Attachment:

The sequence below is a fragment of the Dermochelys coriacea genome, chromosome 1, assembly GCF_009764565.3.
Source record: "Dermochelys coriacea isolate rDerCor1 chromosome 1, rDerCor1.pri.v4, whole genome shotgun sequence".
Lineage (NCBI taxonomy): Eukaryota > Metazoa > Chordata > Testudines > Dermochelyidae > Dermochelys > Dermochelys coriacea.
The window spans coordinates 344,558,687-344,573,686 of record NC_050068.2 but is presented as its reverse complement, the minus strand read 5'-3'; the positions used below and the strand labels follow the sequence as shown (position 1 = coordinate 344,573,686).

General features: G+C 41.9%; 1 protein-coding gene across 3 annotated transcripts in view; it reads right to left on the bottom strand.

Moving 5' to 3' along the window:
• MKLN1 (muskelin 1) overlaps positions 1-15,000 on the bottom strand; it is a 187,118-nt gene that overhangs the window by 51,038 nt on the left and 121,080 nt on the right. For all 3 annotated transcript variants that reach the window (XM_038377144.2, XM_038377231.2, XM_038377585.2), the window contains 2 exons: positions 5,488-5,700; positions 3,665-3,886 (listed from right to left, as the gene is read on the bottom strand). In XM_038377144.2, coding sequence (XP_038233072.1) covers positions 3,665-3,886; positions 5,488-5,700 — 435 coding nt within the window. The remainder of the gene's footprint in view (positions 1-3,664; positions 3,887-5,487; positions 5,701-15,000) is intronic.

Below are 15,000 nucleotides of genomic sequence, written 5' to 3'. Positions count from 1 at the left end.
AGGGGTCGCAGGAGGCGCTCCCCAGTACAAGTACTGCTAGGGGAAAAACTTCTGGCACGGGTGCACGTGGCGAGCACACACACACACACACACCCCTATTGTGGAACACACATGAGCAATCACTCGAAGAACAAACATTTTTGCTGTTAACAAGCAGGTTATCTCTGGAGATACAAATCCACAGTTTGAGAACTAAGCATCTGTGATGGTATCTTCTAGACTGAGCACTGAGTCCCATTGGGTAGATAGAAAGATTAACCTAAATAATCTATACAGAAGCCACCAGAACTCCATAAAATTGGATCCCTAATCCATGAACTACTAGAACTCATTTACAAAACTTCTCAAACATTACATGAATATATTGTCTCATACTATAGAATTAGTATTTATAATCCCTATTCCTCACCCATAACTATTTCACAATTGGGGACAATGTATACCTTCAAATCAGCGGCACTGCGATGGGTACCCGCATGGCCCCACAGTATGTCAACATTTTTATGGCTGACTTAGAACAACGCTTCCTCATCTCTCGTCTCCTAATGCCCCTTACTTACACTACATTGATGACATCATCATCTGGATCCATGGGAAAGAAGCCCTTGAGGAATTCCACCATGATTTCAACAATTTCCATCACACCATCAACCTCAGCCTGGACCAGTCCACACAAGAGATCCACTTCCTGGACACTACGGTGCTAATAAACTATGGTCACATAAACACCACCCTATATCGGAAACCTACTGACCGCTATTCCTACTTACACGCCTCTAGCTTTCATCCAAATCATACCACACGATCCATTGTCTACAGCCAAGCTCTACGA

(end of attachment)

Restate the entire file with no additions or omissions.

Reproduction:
The sequence below is a fragment of the Dermochelys coriacea genome, chromosome 1, assembly GCF_009764565.3.
Source record: "Dermochelys coriacea isolate rDerCor1 chromosome 1, rDerCor1.pri.v4, whole genome shotgun sequence".
Lineage (NCBI taxonomy): Eukaryota > Metazoa > Chordata > Testudines > Dermochelyidae > Dermochelys > Dermochelys coriacea.
The window spans coordinates 344,558,687-344,573,686 of record NC_050068.2 but is presented as its reverse complement, the minus strand read 5'-3'; the positions used below and the strand labels follow the sequence as shown (position 1 = coordinate 344,573,686).

General features: G+C 41.9%; 1 protein-coding gene across 3 annotated transcripts in view; it reads right to left on the bottom strand.

Moving 5' to 3' along the window:
• MKLN1 (muskelin 1) overlaps positions 1-15,000 on the bottom strand; it is a 187,118-nt gene that overhangs the window by 51,038 nt on the left and 121,080 nt on the right. For all 3 annotated transcript variants that reach the window (XM_038377144.2, XM_038377231.2, XM_038377585.2), the window contains 2 exons: positions 5,488-5,700; positions 3,665-3,886 (listed from right to left, as the gene is read on the bottom strand). In XM_038377144.2, coding sequence (XP_038233072.1) covers positions 3,665-3,886; positions 5,488-5,700 — 435 coding nt within the window. The remainder of the gene's footprint in view (positions 1-3,664; positions 3,887-5,487; positions 5,701-15,000) is intronic.

Below are 15,000 nucleotides of genomic sequence, written 5' to 3'. Positions count from 1 at the left end.
AGGGGTCGCAGGAGGCGCTCCCCAGTACAAGTACTGCTAGGGGAAAAACTTCTGGCACGGGTGCACGTGGCGAGCACACACACACACACACACCCCTATTGTGGAACACACATGAGCAATCACTCGAAGAACAAACATTTTTGCTGTTAACAAGCAGGTTATCTCTGGAGATACAAATCCACAGTTTGAGAACTAAGCATCTGTGATGGTATCTTCTAGACTGAGCACTGAGTCCCATTGGGTAGATAGAAAGATTAACCTAAATAATCTATACAGAAGCCACCAGAACTCCATAAAATTGGATCCCTAATCCATGAACTACTAGAACTCATTTACAAAACTTCTCAAACATTACATGAATATATTGTCTCATACTATAGAATTAGTATTTATAATCCCTATTCCTCACCCATAACTATTTCACAATTGGGGACAATGTATACCTTCAAATCAGCGGCACTGCGATGGGTACCCGCATGGCCCCACAGTATGTCAACATTTTTATGGCTGACTTAGAACAACGCTTCCTCATCTCTCGTCTCCTAATGCCCCTTACTTACACTACATTGATGACATCATCATCTGGATCCATGGGAAAGAAGCCCTTGAGGAATTCCACCATGATTTCAACAATTTCCATCACACCATCAACCTCAGCCTGGACCAGTCCACACAAGAGATCCACTTCCTGGACACTACGGTGCTAATAAACTATGGTCACATAAACACCACCCTATATCGGAAACCTACTGACCGCTATTCCTACTTACACGCCTCTAGCTTTCATCCAAATCATACCACACGATCCATTGTCTACAGCCAAGCTCTACGA